A while ago, there was an advert on television for a breakdown recovery company that claimed to be the fourth emergency service. It was criticised by the coastguard service, who stated that they in fact held that post. However, in school, there is definitely an emergency service without which much of our day-to-day work and smooth efficiencies would crumble.
These hardworking professionals rarely get the credit they deserve as they beaver away quietly in the educational wings, in their often overly warm and poorly lit recesses. These heroes casually save the day for everyone – from the head, staring blankly and in abject horror at a scene in their office, to the frazzled teacher on a deadline with a class heading back to their room and no clue as to how rectify the carnage and rescue the planned lesson.
These heroes, decorated not with medals but with multiple lanyards and an arsenal of keycodes, memory sticks and encryptions, are, of course, the IT crew.
All of us as will at some point need the expertise of this unflappable cavalry. I remember an occasion when I opened up my central computer and saw nothing but a black screen of despair. There is no panic in education equal to that of realising you have potentially lost the entire school’s data and a career’s worth of work.
In my current role, the IT team act as guides, helping me to navigate the complexities of systems I’ve never worked with before. They are ever-patient, ever-helpful and awe-inspiringly adept at hiding their despair that I cannot seem to operate much more than an email or a Word document without crashing the system.
They have magic in their fingertips too. Whenever I’m battling deep frustration and delivering a crisis-laden Luddite rant about “Why, why, why can I not get this to work?”, they appear, sleeves rolled up, lean over my shoulder, do exactly what I just did and somehow coax the recalcitrant equipment into biddable compliance.
Always back up your work
Their mantra of “Always back up your work” seems to fall on deaf ears. Much of their time is spent attempting to rescue lost files from crashed laptops or retrieving what they can salvage from memory sticks that have been dropped in cups of tea or accidentally run over in the car park (true story).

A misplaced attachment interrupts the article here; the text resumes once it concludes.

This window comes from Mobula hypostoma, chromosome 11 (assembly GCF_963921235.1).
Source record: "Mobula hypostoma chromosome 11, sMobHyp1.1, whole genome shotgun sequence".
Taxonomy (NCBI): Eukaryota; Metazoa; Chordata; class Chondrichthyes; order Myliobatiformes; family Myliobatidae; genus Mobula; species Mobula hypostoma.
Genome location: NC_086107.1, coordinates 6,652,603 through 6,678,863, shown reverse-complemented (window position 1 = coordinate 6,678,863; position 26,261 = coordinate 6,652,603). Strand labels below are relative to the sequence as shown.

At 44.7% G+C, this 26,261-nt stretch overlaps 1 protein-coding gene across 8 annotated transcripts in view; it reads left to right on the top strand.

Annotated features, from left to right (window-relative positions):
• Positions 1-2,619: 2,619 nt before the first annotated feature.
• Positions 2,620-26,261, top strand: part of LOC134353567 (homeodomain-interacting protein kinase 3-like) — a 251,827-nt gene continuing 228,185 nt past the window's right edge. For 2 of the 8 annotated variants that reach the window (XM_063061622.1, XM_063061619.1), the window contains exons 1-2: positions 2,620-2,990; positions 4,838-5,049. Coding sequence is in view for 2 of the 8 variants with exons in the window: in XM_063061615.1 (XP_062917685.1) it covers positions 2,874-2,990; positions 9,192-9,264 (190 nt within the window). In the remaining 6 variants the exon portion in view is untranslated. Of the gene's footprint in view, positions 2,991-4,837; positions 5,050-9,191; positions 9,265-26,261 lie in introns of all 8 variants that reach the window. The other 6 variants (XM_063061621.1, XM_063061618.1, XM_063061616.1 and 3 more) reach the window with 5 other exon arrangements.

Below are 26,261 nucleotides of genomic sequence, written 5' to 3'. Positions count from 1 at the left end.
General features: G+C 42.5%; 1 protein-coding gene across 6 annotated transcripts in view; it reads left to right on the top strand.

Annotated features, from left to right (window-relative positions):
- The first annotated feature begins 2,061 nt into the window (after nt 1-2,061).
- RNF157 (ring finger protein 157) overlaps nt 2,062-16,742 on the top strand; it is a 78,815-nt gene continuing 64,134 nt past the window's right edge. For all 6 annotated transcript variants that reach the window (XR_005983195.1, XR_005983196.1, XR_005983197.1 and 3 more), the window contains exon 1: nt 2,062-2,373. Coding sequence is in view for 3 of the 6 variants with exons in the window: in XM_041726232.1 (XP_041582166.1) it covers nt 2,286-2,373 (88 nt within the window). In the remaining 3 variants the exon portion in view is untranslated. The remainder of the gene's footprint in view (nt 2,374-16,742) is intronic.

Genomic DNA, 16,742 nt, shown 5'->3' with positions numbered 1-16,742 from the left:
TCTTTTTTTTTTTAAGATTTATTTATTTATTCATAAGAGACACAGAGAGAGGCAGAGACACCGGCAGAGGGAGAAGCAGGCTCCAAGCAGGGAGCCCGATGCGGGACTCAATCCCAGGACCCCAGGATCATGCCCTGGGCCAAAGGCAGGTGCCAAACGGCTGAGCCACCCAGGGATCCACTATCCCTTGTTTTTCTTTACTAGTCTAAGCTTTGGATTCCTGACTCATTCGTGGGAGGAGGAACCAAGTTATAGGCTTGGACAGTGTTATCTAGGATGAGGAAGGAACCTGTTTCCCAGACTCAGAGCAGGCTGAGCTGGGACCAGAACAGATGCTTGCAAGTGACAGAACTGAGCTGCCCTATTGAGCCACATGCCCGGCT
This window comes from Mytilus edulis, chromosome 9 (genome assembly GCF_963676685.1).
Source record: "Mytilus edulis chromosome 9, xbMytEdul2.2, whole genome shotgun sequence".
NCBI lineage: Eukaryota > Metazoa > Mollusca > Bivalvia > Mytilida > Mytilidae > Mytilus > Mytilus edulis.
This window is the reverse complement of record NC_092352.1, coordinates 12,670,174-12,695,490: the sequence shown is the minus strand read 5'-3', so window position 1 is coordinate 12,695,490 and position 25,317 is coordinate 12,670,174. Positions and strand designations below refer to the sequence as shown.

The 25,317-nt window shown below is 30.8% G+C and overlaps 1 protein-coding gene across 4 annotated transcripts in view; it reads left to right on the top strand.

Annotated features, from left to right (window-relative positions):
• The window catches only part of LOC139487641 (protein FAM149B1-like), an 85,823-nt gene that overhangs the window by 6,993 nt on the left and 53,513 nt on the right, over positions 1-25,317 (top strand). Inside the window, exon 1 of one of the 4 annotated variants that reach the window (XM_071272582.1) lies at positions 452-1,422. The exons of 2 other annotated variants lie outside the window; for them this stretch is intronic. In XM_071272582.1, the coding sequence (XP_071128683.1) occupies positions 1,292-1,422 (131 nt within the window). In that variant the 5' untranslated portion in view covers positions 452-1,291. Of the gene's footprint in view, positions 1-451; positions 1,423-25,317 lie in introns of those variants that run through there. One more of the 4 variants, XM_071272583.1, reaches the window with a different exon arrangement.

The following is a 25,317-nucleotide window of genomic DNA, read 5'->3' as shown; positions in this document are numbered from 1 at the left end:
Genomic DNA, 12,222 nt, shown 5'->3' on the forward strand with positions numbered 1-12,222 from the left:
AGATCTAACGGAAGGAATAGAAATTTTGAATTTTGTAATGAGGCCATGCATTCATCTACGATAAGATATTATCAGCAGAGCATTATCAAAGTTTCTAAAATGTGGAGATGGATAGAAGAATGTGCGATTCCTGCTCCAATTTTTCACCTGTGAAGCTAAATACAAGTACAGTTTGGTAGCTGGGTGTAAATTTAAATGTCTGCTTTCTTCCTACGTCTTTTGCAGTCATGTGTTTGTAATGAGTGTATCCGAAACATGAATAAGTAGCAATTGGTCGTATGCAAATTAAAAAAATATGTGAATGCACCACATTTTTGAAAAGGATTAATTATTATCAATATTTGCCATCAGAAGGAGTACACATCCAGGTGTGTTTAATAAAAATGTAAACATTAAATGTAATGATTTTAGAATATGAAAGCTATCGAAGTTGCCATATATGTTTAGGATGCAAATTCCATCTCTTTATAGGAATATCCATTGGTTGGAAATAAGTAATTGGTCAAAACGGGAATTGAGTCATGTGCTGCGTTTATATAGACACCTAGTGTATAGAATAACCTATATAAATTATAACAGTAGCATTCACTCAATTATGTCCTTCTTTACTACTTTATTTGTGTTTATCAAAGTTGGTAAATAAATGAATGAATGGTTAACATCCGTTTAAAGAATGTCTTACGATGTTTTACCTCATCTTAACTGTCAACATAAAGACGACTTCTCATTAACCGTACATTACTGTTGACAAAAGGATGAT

Whether on the phone at a centralised location or working directly in your school, this group of superheroes deserves far more credit than they are afforded. They are not averse to scrabbling around under tables, wrestling with snaking cables and awkward plugs. They are not fazed by standing on ladders to reprogramme the humming and baffling-to-all-others server. And they are masters at remaining calm in a crisis and not alarming the jittery and terrified staff they are working with.
They calmly ensure that events run smoothly, that conferences are audible, visible and organised, and that they are never without a roll of gaffer tape or cable covers. They lurk in the background, often in dark colours apart from the flash of the latest tech gadget they’ve treated themselves to, happy not to be front and centre but knowing that they will be the focus of all attention should something go wrong.
When the audience claps at the end of an event, I often glance at the tech team who have facilitated the day. Without their expertise and cable-charming, much of what was delivered would not be able to be shared. They are the facilitators of education, sharing just as much as those who are listening and speaking on the day – the co-pilots ensuring the flight of the conversation and the pathway of the day is maintained and that everyone enjoys a smooth landing. When microphones malfunction, slides are jammed, music won’t play or wi-fi codes won’t work, it is the IT crew that swings into action to rectify the situation and restore order.
They are amused and frustrated in equal measure by the often antiquated and inadequate infrastructure they see in schools that claim to show children the potential of IT. They are the first to point out how IT can enhance learning and ease workload pressures, and are always eager to encourage those staff and students who want to learn more.
I remember having an ancient laptop that was actually older than one of our IT apprentices. He was utterly enthralled by my museum piece of electronics, but nevertheless managed to hook it up to the system and convince me that maybe now was the time for an upgrade.
They are the builders not only of electronic networks but of confidence, too. Great IT support can encourage even the most reluctant of IT novices to embrace and run with new technologies. While there is much talk about artificial intelligence and the rise of IT in replacing teachers, we must not forget that technology is only as powerful and effective as the people who are using it.
With this in mind, we need to recognise and celebrate the contribution of our IT teams. They are the advocates, the facilitators, the guides and the teachers who help us to steer our course through the educational landscape. Whether it’s jammed printers, whole-network shutdowns, lost data or simply a whiteboard that won’t connect, these troubleshooters oil the IT wheels of the organisation with humility, support, patience and reassurance. Now, do them a favour and back up your work.
Emma Turner would like to say thank you to Nathan Thirlby, director of IT at Discovery Schools Trust, who inspired this article. He saves her bacon (and her work) on a near-daily basis
Emma Turner is the research and CPD lead for Discovery Schools Trust, Leicestershire